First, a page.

Tuesday 9 June 2015

CHAIRMAN'S MESSAGE - Paolo Provera, Chairman ITFA / General Manager ABC International Bank Plc.- Milan Branch

Dear Members and Friends,

Sell in May and go away - I am sure many of you have heard this saying, but no one would have predicted the extent at which credit markets, both equities and bonds, would have sold off last month, primarily in the euro area. And June is offering no respite so far. With summer just around the corner, and trading activity tending to subside during this period, emerging markets could well benefit from the subdued trading activity on capital markets, as growth forecasts seem to be stabilising, albeit selectively by region, on the back of the recent recovery in commodity prices.

Recent reports seem to indicate that the depth of the Russian recession may be less severe than previously expected. Forecasts now point towards a 4% GDP contraction in Russia in 2015, especially given the recent oil price rebound and early signs of recovery in business and consumer confidence. Business surveys are now pointing to recovery in activity.

All in all, the emerging market growth recovery is intact, but headwinds remain. Asia continues to be the clear leader for EM growth, but Q115 data has proven to be underwhelming. Chinese growth has already dropped to 7% from 7.2%, and data continues to disappoint. In Latin America, growth prospects remain somewhat subdued and with little indication so far that the relief from commodity prices will translate to much better growth this year.

Enough about emerging markets for now. In this Newsletter, I would like to introduce two new individuals within our growing Association, namely Duncan Friggieri and Alexia Vella. Their recruitment was deemed necessary as we felt that the administrative work of our Association could no longer be handled by the Board, due to the growing volume of work involved. Their roles as Administrators include supporting our members on any issues/queries which they might have, to offer members faster replies, the on-boarding of new members, to increase communication thus supporting the Board, co-ordination and communication of events/training courses as well as all online-related material, to name a few.

As I am sure you are well aware, both Duncan and Alexia have been instrumental since the turn of the year in keeping you all well informed of any developments within our Association. They have provided us Board Members with the much needed impetus to take our Association forward and reap as much synergies as possible. I, on behalf of the Board, would like to thank them both for their support in the last few months.

It goes without saying that preparations for our forthcoming Annual Conference are in full swing, and the whole team is constantly working behind the scenes so as to ensure that this highly-anticipated event is fruitful to all attendees. We are pleased with the rate at which registrations have been coming through and this gives us the drive to continue working hard so that the event will be ultimately well-attended. We thank you all for your continuous support.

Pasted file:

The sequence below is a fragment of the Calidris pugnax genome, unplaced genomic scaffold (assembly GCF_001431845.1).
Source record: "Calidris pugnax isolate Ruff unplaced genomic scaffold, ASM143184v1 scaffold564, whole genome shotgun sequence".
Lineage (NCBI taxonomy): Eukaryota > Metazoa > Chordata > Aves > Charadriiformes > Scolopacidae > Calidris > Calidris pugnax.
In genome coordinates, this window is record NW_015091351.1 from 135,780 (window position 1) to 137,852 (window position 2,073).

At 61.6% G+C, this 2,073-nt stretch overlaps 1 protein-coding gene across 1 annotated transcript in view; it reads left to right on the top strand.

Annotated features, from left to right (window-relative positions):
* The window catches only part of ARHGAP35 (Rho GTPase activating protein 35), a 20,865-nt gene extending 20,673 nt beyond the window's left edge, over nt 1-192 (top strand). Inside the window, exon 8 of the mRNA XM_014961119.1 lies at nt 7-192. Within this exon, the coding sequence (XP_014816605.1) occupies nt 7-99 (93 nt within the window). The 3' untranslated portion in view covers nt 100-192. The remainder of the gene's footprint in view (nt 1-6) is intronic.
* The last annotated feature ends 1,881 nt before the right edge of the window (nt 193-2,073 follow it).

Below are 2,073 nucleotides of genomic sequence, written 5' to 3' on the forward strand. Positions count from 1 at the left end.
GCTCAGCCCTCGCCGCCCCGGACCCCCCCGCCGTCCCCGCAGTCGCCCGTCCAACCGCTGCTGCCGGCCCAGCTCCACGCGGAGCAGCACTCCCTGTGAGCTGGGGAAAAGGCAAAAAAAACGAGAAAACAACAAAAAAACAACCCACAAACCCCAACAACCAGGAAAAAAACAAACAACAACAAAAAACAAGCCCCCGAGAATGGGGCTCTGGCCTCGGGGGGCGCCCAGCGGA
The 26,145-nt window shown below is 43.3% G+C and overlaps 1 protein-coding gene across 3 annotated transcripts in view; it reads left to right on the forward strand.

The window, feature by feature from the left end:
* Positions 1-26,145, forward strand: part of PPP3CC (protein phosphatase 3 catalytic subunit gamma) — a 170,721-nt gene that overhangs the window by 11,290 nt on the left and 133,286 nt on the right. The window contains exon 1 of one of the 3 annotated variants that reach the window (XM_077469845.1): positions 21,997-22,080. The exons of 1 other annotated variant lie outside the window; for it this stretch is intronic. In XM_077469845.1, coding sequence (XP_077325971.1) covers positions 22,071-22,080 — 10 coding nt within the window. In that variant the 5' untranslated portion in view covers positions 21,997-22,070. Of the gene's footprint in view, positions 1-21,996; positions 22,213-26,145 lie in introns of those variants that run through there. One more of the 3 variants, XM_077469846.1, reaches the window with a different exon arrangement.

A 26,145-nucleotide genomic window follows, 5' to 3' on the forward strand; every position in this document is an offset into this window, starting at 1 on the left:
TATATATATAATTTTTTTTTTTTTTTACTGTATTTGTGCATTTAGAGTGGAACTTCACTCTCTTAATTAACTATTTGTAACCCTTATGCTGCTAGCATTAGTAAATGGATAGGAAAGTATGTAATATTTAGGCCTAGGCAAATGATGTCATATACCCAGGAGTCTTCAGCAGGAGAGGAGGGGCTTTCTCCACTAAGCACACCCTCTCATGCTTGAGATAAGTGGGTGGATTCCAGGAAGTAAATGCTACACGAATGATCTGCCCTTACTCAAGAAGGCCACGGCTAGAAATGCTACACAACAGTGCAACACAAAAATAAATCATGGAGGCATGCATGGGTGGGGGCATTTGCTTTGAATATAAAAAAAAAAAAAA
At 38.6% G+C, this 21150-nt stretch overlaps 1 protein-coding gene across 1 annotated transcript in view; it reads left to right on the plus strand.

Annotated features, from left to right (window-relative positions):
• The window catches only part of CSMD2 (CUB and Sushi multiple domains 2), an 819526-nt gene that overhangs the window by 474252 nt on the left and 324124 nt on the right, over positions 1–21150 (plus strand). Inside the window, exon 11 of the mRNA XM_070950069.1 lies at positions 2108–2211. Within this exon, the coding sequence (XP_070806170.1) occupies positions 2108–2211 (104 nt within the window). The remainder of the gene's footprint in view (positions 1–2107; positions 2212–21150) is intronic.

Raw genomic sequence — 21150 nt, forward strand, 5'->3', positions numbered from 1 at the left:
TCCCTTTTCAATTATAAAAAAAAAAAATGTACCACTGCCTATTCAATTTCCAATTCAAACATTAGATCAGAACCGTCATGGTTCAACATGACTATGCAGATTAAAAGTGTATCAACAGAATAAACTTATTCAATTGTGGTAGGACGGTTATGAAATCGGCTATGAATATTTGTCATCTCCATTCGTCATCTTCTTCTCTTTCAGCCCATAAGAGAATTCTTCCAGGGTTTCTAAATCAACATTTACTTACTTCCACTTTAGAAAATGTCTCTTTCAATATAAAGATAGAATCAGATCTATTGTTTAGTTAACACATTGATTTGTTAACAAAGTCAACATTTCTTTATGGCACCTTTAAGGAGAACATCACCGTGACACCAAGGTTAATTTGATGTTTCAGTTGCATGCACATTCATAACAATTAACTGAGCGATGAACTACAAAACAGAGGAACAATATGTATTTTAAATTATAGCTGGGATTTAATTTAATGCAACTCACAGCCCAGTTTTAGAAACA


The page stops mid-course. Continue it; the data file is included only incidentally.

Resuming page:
As always, we look forward to hearing from you with any feedback you may want to share with us by sending an email to myself, any of the Board Members or to our general email, info@itfa.org.  

Best wishes
Paolo Provera

COMPLIANCE PAPER - FORFAITING - MONEY LAUNDERING AND KYC CHECKS (REVISITED); Lorna Pillow - ITFA Head of Communications and Membership and Senior Vice President, London Forfaiting Company Ltd.

Introduction & Background

Since the publication of the IFA (now ITFA) MPC Bulletin no 5 in September 2006 on ‘Money Laundering and “know your customer” checks in Forfaiting - a lot has happened.  The 3rd EU Money Laundering Directive has been passed into legislation by the various EU Jurisdictions and the International Chamber of Commerce has published URF 800, the Uniform Rules for Forfaiting.

In 2006, the ITFA brought to the attention of its members Guidance Notes issued by the Joint Money Laundering Steering Group (JMLSG) focusing on paragraphs specific to forfaiting.  The JMLSG is made up of the leading UK Trade Associations in the Financial Services Industry. Its aim is to ‘promulgate good practice in countering money laundering and to give practical assistance in interpreting the UK Money Laundering Regulations’.  

The JMLSG Guidance is addressed to those firms regulated in the UK by the Financial Conduct Authority (FCA). Other firms such as non-bank Forfaiting companies are advised that they ‘should have regard to the contents of the guidance.  The JMLSG Guidance has gone through a number of amendments, the latest being the 2014 Revised Version. 

Although the JMLSG Guidance is directed towards UK based institutions, its underlying basis is compliance with the UK’s Money Laundering Regulations, which implement the requirements set out in the 3rd EU Money Laundering Directive.  Therefore, with the exception of some jurisdictional nuances, they may be viewed as being broadly applicable for EU based financial institutions and probably ‘good practice’ procedures for most financial institutions.

The JMLSG Guidance sets out what is expected of firms and their staff in relation to the prevention of money laundering and terrorist financing and is contained in a series of three volumes which can be found here.